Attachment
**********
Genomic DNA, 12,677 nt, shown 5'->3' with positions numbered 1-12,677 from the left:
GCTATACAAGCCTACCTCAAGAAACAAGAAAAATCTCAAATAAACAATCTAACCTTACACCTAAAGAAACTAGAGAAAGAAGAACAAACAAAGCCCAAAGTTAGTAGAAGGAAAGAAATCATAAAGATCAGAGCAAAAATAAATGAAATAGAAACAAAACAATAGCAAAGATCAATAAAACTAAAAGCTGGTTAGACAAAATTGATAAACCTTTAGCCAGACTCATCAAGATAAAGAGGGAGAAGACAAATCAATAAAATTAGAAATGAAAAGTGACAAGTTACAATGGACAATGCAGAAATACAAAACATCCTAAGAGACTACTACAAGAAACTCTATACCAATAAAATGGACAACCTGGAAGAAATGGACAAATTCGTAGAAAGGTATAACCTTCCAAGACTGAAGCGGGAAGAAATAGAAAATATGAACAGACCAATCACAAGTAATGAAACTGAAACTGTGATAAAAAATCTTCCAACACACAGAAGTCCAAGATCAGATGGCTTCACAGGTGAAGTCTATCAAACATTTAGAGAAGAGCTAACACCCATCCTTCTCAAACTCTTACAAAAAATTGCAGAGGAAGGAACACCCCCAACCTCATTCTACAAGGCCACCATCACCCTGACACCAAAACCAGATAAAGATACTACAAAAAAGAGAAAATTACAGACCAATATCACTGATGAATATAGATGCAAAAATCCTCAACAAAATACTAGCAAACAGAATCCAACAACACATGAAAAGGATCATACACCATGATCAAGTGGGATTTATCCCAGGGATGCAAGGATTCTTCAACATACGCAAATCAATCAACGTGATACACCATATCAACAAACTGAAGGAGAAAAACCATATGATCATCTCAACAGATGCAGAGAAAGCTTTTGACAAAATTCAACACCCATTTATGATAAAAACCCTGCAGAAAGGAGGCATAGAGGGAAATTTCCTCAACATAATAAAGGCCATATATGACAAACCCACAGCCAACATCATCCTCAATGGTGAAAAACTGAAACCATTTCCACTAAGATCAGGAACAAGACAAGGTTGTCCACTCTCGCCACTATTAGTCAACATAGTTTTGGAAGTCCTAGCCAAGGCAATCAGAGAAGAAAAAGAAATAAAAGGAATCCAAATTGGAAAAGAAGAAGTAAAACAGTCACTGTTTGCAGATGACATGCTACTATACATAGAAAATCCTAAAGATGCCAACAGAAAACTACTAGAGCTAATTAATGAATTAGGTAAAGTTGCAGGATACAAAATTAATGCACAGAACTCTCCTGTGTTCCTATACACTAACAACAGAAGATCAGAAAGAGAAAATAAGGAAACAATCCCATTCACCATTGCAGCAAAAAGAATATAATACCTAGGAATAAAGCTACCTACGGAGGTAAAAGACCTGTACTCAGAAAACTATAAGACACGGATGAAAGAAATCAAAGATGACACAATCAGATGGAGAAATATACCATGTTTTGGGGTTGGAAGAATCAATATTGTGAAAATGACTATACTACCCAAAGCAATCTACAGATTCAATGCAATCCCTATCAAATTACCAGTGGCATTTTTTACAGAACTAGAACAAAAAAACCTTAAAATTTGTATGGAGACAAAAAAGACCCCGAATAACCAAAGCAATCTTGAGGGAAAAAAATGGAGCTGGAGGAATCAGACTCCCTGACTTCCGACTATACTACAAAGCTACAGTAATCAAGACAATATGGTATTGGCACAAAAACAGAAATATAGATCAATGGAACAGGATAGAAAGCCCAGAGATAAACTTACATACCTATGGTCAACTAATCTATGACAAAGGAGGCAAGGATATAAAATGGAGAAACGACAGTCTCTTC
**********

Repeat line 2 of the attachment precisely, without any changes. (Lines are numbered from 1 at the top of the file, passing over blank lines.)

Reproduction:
GCTATACAAGCCTACCTCAAGAAACAAGAAAAATCTCAAATAAACAATCTAACCTTACACCTAAAGAAACTAGAGAAAGAAGAACAAACAAAGCCCAAAGTTAGTAGAAGGAAAGAAATCATAAAGATCAGAGCAAAAATAAATGAAATAGAAACAAAACAATAGCAAAGATCAATAAAACTAAAAGCTGGTTAGACAAAATTGATAAACCTTTAGCCAGACTCATCAAGATAAAGAGGGAGAAGACAAATCAATAAAATTAGAAATGAAAAGTGACAAGTTACAATGGACAATGCAGAAATACAAAACATCCTAAGAGACTACTACAAGAAACTCTATACCAATAAAATGGACAACCTGGAAGAAATGGACAAATTCGTAGAAAGGTATAACCTTCCAAGACTGAAGCGGGAAGAAATAGAAAATATGAACAGACCAATCACAAGTAATGAAACTGAAACTGTGATAAAAAATCTTCCAACACACAGAAGTCCAAGATCAGATGGCTTCACAGGTGAAGTCTATCAAACATTTAGAGAAGAGCTAACACCCATCCTTCTCAAACTCTTACAAAAAATTGCAGAGGAAGGAACACCCCCAACCTCATTCTACAAGGCCACCATCACCCTGACACCAAAACCAGATAAAGATACTACAAAAAAGAGAAAATTACAGACCAATATCACTGATGAATATAGATGCAAAAATCCTCAACAAAATACTAGCAAACAGAATCCAACAACACATGAAAAGGATCATACACCATGATCAAGTGGGATTTATCCCAGGGATGCAAGGATTCTTCAACATACGCAAATCAATCAACGTGATACACCATATCAACAAACTGAAGGAGAAAAACCATATGATCATCTCAACAGATGCAGAGAAAGCTTTTGACAAAATTCAACACCCATTTATGATAAAAACCCTGCAGAAAGGAGGCATAGAGGGAAATTTCCTCAACATAATAAAGGCCATATATGACAAACCCACAGCCAACATCATCCTCAATGGTGAAAAACTGAAACCATTTCCACTAAGATCAGGAACAAGACAAGGTTGTCCACTCTCGCCACTATTAGTCAACATAGTTTTGGAAGTCCTAGCCAAGGCAATCAGAGAAGAAAAAGAAATAAAAGGAATCCAAATTGGAAAAGAAGAAGTAAAACAGTCACTGTTTGCAGATGACATGCTACTATACATAGAAAATCCTAAAGATGCCAACAGAAAACTACTAGAGCTAATTAATGAATTAGGTAAAGTTGCAGGATACAAAATTAATGCACAGAACTCTCCTGTGTTCCTATACACTAACAACAGAAGATCAGAAAGAGAAAATAAGGAAACAATCCCATTCACCATTGCAGCAAAAAGAATATAATACCTAGGAATAAAGCTACCTACGGAGGTAAAAGACCTGTACTCAGAAAACTATAAGACACGGATGAAAGAAATCAAAGATGACACAATCAGATGGAGAAATATACCATGTTTTGGGGTTGGAAGAATCAATATTGTGAAAATGACTATACTACCCAAAGCAATCTACAGATTCAATGCAATCCCTATCAAATTACCAGTGGCATTTTTTACAGAACTAGAACAAAAAAACCTTAAAATTTGTATGGAGACAAAAAAGACCCCGAATAACCAAAGCAATCTTGAGGGAAAAAAATGGAGCTGGAGGAATCAGACTCCCTGACTTCCGACTATACTACAAAGCTACAGTAATCAAGACAATATGGTATTGGCACAAAAACAGAAATATAGATCAATGGAACAGGATAGAAAGCCCAGAGATAAACTTACATACCTATGGTCAACTAATCTATGACAAAGGAGGCAAGGATATAAAATGGAGAAACGACAGTCTCTTC